Although the most stubbornly Anglophone provinces and those like British Columbia firmly in the grips of the most traditionalist Empire Loyalists, clung to God Save the King, O Canada gained traction as a semi-official anthem when King Edward VIII remained at attention when it was played at the dedication of the Canadian National Vimy Memorial in France in 1936.  His brother and successor King George VI did the same three years later when he dedicated the National War Memorial in Ottawa as war clouds gathered over Europe.  It was hard for Empire loyalists to argue against the song as an anthem when seemingly endorsed by two Kings.  None-the-less they pointed out that both Monarchs also stood for their personal salute, God Save the King.
Once again O Canada was a favorite with Canadian troops, sailors, and airmen serving around the world.
By the ‘60’s the very continued existence of Canada as a unified nation seemed to be threatened by a rising tide of Quebecquoi nationalist separatism.  The adoption of the red and white Maple Leaf flag as the official national banner in 1965 was seen as a symbol of unity. At the same time the flag was wending its way to official adoption Liberal Prime Minister Lester Pearson moved to adopt a single official National Anthem.  The candidates were, God Save the Queen, which everyone knew was unacceptable to the Quebecquoi, and O Canada.  He did what savvy politicians always do with a hot potato—he turned the issue over to joint committee to review the status of the two songs in 1964.  That resulted in a compromise that Pearson brought to Parliament  in 1965 that “the government be authorized to take such steps as may be necessary to provide that O Canada shall be the National Anthem of Canada while God Save the Queen shall be the Royal Anthem of Canada.”  That meant the Anglophone favorite would be reserved for state visits of the monarch and her family.  That was approved in 1967
A new Joint Committee recommended that one verse of each song be sung in both languages at official occasions.  The Committee also settled on a final version of the English lyrics, tinkering with it here and there while leaving the French version as originally written.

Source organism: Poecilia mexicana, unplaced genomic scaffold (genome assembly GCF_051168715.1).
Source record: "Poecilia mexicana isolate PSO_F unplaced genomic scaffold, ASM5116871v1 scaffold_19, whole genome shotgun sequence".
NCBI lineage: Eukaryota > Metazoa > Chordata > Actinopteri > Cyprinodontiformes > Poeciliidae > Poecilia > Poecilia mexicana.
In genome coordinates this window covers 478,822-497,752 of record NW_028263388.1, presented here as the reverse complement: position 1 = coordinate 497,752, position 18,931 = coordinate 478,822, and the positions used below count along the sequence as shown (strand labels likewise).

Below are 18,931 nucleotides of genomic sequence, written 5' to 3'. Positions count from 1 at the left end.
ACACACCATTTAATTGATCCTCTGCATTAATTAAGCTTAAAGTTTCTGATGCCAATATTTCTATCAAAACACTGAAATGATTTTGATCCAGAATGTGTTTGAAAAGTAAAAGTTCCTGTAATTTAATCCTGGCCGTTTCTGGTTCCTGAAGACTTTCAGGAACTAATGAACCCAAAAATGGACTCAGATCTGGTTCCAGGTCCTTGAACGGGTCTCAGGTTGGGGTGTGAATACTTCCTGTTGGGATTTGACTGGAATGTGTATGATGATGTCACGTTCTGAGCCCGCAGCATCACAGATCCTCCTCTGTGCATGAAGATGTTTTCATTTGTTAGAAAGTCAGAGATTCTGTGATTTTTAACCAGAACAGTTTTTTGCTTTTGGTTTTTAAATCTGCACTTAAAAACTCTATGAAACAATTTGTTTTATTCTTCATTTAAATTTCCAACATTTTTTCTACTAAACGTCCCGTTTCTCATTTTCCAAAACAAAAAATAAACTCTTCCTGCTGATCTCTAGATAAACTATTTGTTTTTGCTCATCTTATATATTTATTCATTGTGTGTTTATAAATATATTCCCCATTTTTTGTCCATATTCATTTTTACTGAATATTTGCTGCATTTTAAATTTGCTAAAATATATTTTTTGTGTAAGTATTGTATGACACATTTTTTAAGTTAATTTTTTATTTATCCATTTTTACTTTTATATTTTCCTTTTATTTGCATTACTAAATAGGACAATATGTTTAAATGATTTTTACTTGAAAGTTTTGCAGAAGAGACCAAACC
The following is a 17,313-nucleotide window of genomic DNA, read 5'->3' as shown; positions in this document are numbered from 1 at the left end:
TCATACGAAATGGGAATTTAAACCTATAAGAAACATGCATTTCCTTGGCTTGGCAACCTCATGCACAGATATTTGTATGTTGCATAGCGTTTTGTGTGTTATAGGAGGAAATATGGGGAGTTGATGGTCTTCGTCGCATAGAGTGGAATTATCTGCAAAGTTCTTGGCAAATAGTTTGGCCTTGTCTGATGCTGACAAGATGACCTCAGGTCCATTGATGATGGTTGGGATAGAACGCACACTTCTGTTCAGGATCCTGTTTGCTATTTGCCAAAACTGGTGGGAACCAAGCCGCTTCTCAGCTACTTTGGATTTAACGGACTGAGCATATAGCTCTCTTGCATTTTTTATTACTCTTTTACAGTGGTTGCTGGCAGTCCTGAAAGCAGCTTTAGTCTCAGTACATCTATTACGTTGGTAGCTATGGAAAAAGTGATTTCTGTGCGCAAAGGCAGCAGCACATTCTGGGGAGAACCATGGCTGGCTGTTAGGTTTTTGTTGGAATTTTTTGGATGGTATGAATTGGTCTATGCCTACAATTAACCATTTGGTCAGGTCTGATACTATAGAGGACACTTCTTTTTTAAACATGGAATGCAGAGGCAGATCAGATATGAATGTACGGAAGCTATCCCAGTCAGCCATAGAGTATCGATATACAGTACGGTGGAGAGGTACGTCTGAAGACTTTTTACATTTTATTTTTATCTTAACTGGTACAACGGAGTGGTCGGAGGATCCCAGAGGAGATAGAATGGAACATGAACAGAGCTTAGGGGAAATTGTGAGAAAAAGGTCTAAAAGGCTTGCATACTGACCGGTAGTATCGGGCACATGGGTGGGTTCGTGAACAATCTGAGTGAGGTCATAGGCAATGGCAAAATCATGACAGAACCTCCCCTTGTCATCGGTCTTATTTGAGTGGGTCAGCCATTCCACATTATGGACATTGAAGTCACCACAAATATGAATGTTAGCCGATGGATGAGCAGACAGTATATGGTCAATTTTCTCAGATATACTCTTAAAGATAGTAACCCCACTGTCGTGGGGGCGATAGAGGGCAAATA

In 1970 Queen Elizabeth II officially purchased the copyright of the melody and Weir’s English lyrics from publisher Gordon V. Thompson Music of Toronto so that they would “belong to the people.”
And it was not until the adoption of the National Anthem Act in 1980 that O Canada finally became totally official.
Like the Maple Leaf flag, the Canadian people have warmed to the song, even most of the most recalcitrant Empire loyalists and Quebec separatists.  The two symbols together have done much to smooth over old tensions and heighten a sense of national identity.

The high point of the Vancouver Olympic Games for hockey mad Canada was when Team Canada stood at attention for the raising of the Maple Leaf flag and the playing of O Canada.

Perhaps because of its exposure to the American fetish with their anthem that the Canadians adopted the custom of singing O Canada at virtually all sports events and many other communal occasions, not common in most of the world unless international competitions are involved.  The Vancouver Winter Olympics in 2010 gave energy to a wave of national enthusiasm for both the flag and the anthem. 
Following the lead of the National Hockey League, Major League Baseball, the National Basketball Association, and bi-national inter-collegiate athletic competitions always feature the national anthems of both countries before the beginning of the games with the visiting teams song sung first.  Thus many Americans have learned the Canadian Anthem which is so much more catchy and easy to sing than the challenging Star Spangled Banner.  More than one Yank fan has left a stadium with the Canadian song still stuck in his or her head.
Recently there has been renewed controversy over the English lyrics and calls for revision by the Toronto City Council and others.  Critics want Weir’s original “all thou dost in us command” restored instead of “all thy sons command” which is seen as exclusionary of women and sexist.  Similarly they want “our home and native land” be changed to “our home and cherished land” to be inclusive of the many immigrants in the country and acknowledging that First Nations people are the true natives.  Although both of these changes were put forward by the government via the annual Throne Speech delivered by Governor General Michaëlle Jean on March 3, 2010 but an overwhelmingly negative public reaction caused the government to withdraw the legislation in just three days.
Meanwhile secularists and advocates of religious liberty are raising objections to the religious content of the English version.  They do not seem to be gaining much traction as many Canadians now think of O Canada as a cherished, immutable, and ancient tradition. 
And the damn song has been stuck in my head the entire time I have been writing this…..